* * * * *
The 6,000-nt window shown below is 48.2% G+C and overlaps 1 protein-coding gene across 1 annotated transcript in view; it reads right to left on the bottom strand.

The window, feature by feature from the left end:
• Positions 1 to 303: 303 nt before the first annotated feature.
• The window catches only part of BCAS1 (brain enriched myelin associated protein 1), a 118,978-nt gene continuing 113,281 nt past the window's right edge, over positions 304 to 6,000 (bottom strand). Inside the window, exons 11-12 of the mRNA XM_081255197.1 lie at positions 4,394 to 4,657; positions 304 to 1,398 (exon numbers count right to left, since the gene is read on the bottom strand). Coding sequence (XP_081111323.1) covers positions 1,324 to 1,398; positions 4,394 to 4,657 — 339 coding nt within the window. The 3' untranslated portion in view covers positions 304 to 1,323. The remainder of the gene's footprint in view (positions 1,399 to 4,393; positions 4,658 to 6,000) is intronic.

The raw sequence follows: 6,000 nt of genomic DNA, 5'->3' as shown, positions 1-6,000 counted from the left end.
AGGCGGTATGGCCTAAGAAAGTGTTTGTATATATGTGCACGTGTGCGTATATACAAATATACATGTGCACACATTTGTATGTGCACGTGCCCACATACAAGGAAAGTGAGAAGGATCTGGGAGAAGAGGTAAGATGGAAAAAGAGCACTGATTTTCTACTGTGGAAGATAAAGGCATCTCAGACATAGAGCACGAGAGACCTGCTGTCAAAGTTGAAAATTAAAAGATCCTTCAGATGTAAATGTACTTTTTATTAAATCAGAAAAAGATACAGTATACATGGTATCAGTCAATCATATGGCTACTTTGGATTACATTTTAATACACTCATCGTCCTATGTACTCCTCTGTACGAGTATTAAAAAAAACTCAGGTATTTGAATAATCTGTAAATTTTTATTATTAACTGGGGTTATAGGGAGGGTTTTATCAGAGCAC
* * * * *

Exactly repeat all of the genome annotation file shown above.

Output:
The 6,000-nt window shown below is 48.2% G+C and overlaps 1 protein-coding gene across 1 annotated transcript in view; it reads right to left on the bottom strand.

The window, feature by feature from the left end:
• Positions 1 to 303: 303 nt before the first annotated feature.
• The window catches only part of BCAS1 (brain enriched myelin associated protein 1), a 118,978-nt gene continuing 113,281 nt past the window's right edge, over positions 304 to 6,000 (bottom strand). Inside the window, exons 11-12 of the mRNA XM_081255197.1 lie at positions 4,394 to 4,657; positions 304 to 1,398 (exon numbers count right to left, since the gene is read on the bottom strand). Coding sequence (XP_081111323.1) covers positions 1,324 to 1,398; positions 4,394 to 4,657 — 339 coding nt within the window. The 3' untranslated portion in view covers positions 304 to 1,323. The remainder of the gene's footprint in view (positions 1,399 to 4,393; positions 4,658 to 6,000) is intronic.

The raw sequence follows: 6,000 nt of genomic DNA, 5'->3' as shown, positions 1-6,000 counted from the left end.
AGGCGGTATGGCCTAAGAAAGTGTTTGTATATATGTGCACGTGTGCGTATATACAAATATACATGTGCACACATTTGTATGTGCACGTGCCCACATACAAGGAAAGTGAGAAGGATCTGGGAGAAGAGGTAAGATGGAAAAAGAGCACTGATTTTCTACTGTGGAAGATAAAGGCATCTCAGACATAGAGCACGAGAGACCTGCTGTCAAAGTTGAAAATTAAAAGATCCTTCAGATGTAAATGTACTTTTTATTAAATCAGAAAAAGATACAGTATACATGGTATCAGTCAATCATATGGCTACTTTGGATTACATTTTAATACACTCATCGTCCTATGTACTCCTCTGTACGAGTATTAAAAAAAACTCAGGTATTTGAATAATCTGTAAATTTTTATTATTAACTGGGGTTATAGGGAGGGTTTTATCAGAGCAC